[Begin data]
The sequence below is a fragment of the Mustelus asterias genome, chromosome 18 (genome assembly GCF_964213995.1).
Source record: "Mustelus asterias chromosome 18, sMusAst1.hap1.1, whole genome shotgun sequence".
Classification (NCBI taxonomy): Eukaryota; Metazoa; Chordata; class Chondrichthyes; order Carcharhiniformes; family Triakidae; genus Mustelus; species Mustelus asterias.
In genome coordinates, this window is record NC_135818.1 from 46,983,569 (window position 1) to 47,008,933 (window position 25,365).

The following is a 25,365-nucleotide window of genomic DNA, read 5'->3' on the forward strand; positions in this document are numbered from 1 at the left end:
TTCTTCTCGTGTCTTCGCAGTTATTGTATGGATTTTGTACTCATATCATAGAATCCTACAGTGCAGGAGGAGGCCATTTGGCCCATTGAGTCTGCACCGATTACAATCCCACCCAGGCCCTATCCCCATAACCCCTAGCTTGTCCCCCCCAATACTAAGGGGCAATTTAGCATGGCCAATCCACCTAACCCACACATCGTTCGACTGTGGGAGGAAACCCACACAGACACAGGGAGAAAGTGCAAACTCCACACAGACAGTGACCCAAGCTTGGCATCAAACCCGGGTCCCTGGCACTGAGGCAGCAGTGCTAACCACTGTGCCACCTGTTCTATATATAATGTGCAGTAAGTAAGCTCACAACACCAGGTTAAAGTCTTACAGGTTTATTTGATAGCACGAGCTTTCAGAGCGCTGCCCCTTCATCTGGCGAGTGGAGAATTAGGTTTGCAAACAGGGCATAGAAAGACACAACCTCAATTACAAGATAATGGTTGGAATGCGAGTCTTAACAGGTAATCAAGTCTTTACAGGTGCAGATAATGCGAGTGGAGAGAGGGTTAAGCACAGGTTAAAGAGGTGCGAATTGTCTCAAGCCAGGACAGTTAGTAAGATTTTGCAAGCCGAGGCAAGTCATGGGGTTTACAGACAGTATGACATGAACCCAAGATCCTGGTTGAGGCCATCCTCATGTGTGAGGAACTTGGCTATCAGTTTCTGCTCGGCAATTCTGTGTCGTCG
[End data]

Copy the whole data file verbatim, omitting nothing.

The sequence below is a fragment of the Mustelus asterias genome, chromosome 18 (genome assembly GCF_964213995.1).
Source record: "Mustelus asterias chromosome 18, sMusAst1.hap1.1, whole genome shotgun sequence".
Classification (NCBI taxonomy): Eukaryota; Metazoa; Chordata; class Chondrichthyes; order Carcharhiniformes; family Triakidae; genus Mustelus; species Mustelus asterias.
In genome coordinates, this window is record NC_135818.1 from 46,983,569 (window position 1) to 47,008,933 (window position 25,365).

The following is a 25,365-nucleotide window of genomic DNA, read 5'->3' on the forward strand; positions in this document are numbered from 1 at the left end:
TTCTTCTCGTGTCTTCGCAGTTATTGTATGGATTTTGTACTCATATCATAGAATCCTACAGTGCAGGAGGAGGCCATTTGGCCCATTGAGTCTGCACCGATTACAATCCCACCCAGGCCCTATCCCCATAACCCCTAGCTTGTCCCCCCCAATACTAAGGGGCAATTTAGCATGGCCAATCCACCTAACCCACACATCGTTCGACTGTGGGAGGAAACCCACACAGACACAGGGAGAAAGTGCAAACTCCACACAGACAGTGACCCAAGCTTGGCATCAAACCCGGGTCCCTGGCACTGAGGCAGCAGTGCTAACCACTGTGCCACCTGTTCTATATATAATGTGCAGTAAGTAAGCTCACAACACCAGGTTAAAGTCTTACAGGTTTATTTGATAGCACGAGCTTTCAGAGCGCTGCCCCTTCATCTGGCGAGTGGAGAATTAGGTTTGCAAACAGGGCATAGAAAGACACAACCTCAATTACAAGATAATGGTTGGAATGCGAGTCTTAACAGGTAATCAAGTCTTTACAGGTGCAGATAATGCGAGTGGAGAGAGGGTTAAGCACAGGTTAAAGAGGTGCGAATTGTCTCAAGCCAGGACAGTTAGTAAGATTTTGCAAGCCGAGGCAAGTCATGGGGTTTACAGACAGTATGACATGAACCCAAGATCCTGGTTGAGGCCATCCTCATGTGTGAGGAACTTGGCTATCAGTTTCTGCTCGGCAATTCTGTGTCGTCG